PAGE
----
The Corvair and Murano Share a Similar Fate
Forty Years Apart, Same Problem
History seems to repeat all the time, in all walks of life. This is the case with two automakers and their cars: the Nissan Murano and the Chevrolet Corvair.
The two cars are dissimilar in almost all ways but for one very critical one: Design defects and poor repair knowledge at dealerships. The Corvair remains America's only rear engine, air-cooled engine car produced from 1960-69. Over 1.5 million were made.It was the Car of the Year for its design and 20 MPG. The Murano was the first real crossover SUV in 2003. While common nowadays, it was a new concept in 2003 and was the first to use a new type of tranny, CVT, that is common now.
When both cars were introduced, the public fell in love with them. They sold well. However, in both cases, after they were on the road for a year, problems surfaced. For the Corvair is was steering at high speeds and lack of stability of the rear wheels causing the car to be unsafe at higher speeds, especially on turns. The Corvair engine ran hot and the material used around to prevent oil leaks, cracked and fell apart, causing oil smell, large leaks on the driveway, and if the heater hoses were not maintained, carbon monoxide would enter into the driver area. The Corvair also used a different air pressure in the wheels than what the public was use to, that is, 17 psi in the front and 32psi in the rear. Although this was in the manual, most buyers never knew it. Having the tire pressure more than 17 psi in the front, caused the Corvair to be "light footed" on the road, as the wind would get under it and lift. By 1965-69, the Corvair problems had been all addressed, the new body style is still awesome today. Yet, the car's image was damaged until its death in May 1969.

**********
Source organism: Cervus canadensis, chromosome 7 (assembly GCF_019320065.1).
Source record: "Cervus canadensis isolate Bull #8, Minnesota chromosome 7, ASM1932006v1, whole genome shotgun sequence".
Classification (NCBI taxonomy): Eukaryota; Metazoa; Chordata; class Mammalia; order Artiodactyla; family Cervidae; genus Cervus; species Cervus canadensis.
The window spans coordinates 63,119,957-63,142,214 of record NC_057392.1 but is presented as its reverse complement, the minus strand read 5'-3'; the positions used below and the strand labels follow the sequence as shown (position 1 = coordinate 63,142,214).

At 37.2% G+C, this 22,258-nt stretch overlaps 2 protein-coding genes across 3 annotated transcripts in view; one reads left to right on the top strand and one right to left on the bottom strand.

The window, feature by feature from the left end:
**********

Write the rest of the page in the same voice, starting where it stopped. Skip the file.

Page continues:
When the Murano appeared, it was history all over in some ways. Everyone loved it, it sold well despite it being $30,000 (the Corvair was $2500). By the time the 2004's arrived, a lot of owners complained about the usual things and Nissan did nothing about it. The CVT transmission and its sensor were unreliable, regardless of the mileage of the car. The tranny case frequently cracked or its gasket was installed incorrectly by Nissan mechanics causing a puddle of fluid. This is not cheap fluid at $600. The metal bands inside the tranny would chip off bits of metal and the owner would have no clue something was wrong because the sensor did not always work due to its design and location. Problems with accelerating, bucking with no warnings. An indication the tranny was malfunctioning. Owners complained about tires wearing at a much faster rate, seat frames breaking off causing the seat to be loose, electrical problems. The majority of complaints made to Nissan from 2003-2007 remain about the CVT. The cost to replace it is $5,000. The public began to think the Murano was a lemon because of the CVT. Cars with as little as 40K miles had failed CVTs. The Nissan mechanics quality and knowledge about it the problem remains dubious. Nissan pretended there was no real problem. The CVT issue is a design defect that was tweaked each year and by 2008 model, it seems to have been addressed. In the meantime, Nissan has lost a lot of former dedicated customers. Nissan blamed the car owner for not reading the manual regarding changing the tranny fluid, owners state there is nothing about it in the manual (at least in the early model years).